Strength training can help build stronger muscles, which leads to stronger bones and helps minimize risks of the effects of osteoporosis.
3. Alleviate perimenopause symptoms; (peri who?) the transition period before a woman heads into the inevitable menopause phase. When women reach their 40s, hormones can start to go haywire.
Levels of estrogen can rise and fall like a roller coaster from hell playing havoc on your menstrual cycle, mood swings, weight gain (and loss) and sleeping patterns.
Regular exercise including a strength training component helps to alleviate some symptoms of perimenopause and menopause.
How to ease into a strength training work out:
Contrary to what you might think, strength training doesn’t always have to involve big, heavy dumbbells or expensive gym memberships.
It can sound intimidating but if this is new to you, you can start with something as easy as resistance training (no weights, using bodyweight only like push-ups, squats, etc) even in the comfort of your own home.
As many personal trainers might tell you, there are 5 fundamental movements at the core (pun intended) of strength training exercises.
- Hip-dominant (deadlifts, hinges, and swings)
- Knee-dominant (squats and lunges)
- Pushing movements (planks, push-ups, dips, and presses)
- Pulling movements (rows and pull-ups)
- Gait patterns, such as walking and running
For beginners, the Ameican College of Sports Medicine recommends starting with 1 set of 8 to 10 exercises (also known as “reps”) for the essential muscle groups above, as frequent as 2 to 3 days per week.
A suggested workout routine incorporating the above fundamental movements would be to try 3 sets of 10 reps with a couple of minutes rest between each set eg:
Set 1: 10 x push-ups
Set 2: 10 x squats
Set 3: 10 x swings
As you gradually become consistent and stronger with each workout, you can add free weights like dumbbells?or bars, or even increase the resistance with bands and balls. If you are looking for good quality and reasonably priced equipment without breaking the bank?I recommend checking out these to start.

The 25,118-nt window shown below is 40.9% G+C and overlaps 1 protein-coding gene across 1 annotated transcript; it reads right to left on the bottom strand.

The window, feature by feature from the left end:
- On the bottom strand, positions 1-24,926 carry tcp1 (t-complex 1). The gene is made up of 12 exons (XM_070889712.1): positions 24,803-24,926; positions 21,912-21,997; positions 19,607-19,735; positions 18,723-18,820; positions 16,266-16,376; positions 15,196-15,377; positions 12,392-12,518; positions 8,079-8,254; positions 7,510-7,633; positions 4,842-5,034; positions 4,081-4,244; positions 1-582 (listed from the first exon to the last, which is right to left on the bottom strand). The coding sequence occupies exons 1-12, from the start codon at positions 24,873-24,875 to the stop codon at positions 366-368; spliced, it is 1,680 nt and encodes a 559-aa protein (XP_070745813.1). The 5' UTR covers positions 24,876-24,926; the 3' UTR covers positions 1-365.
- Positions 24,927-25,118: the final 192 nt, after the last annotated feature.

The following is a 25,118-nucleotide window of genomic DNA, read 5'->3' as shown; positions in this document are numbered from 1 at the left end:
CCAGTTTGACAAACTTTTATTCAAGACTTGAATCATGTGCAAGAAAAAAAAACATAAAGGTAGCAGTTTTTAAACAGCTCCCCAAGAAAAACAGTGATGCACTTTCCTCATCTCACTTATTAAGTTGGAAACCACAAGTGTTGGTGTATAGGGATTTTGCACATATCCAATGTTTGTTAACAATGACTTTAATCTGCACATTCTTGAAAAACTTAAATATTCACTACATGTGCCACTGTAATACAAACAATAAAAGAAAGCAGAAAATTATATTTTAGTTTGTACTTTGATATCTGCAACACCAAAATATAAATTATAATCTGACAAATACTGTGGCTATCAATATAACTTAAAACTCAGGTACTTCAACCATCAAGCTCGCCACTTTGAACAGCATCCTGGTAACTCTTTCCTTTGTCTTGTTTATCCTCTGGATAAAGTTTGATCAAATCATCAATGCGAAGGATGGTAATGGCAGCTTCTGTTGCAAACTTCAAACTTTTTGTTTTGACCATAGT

Start slow, go at your own pace and build consistency.
Alternatively, there are so many options out there to start with a strength training program that doesn’t necessarily involve going to a gym. You should start with something that you feel comfortable with. Everyone has different needs when it comes to fitness.
I took up boxing (not boxing-inspired, but the real “sweet science” as they say) just over a year now and I love it! It has a great mix of everything cardio as well as strengthening and conditioning.
You can even start your workout at home from online fitness to buying similar training machines that provide the same results like the ones in the gyms.
Remember to always see your physician for professional advice before embarking on a new fitness regime involving any heavy lifting.
Regardless of how you chose to do it, muscle strength is linked to just about every physiological system, so strength training is critical to general well being.
If you feel like you’ve plateaued with your current workouts, try mixing it up to get the best results. You can try combining cardio with strength training and stretching for a comprehensive workout that will help you look and feel younger.
What are some of your “go-to” exercises to keep fit? Has strength training made a difference? Let me know in the comments below!
Thanks for stopping by 🙂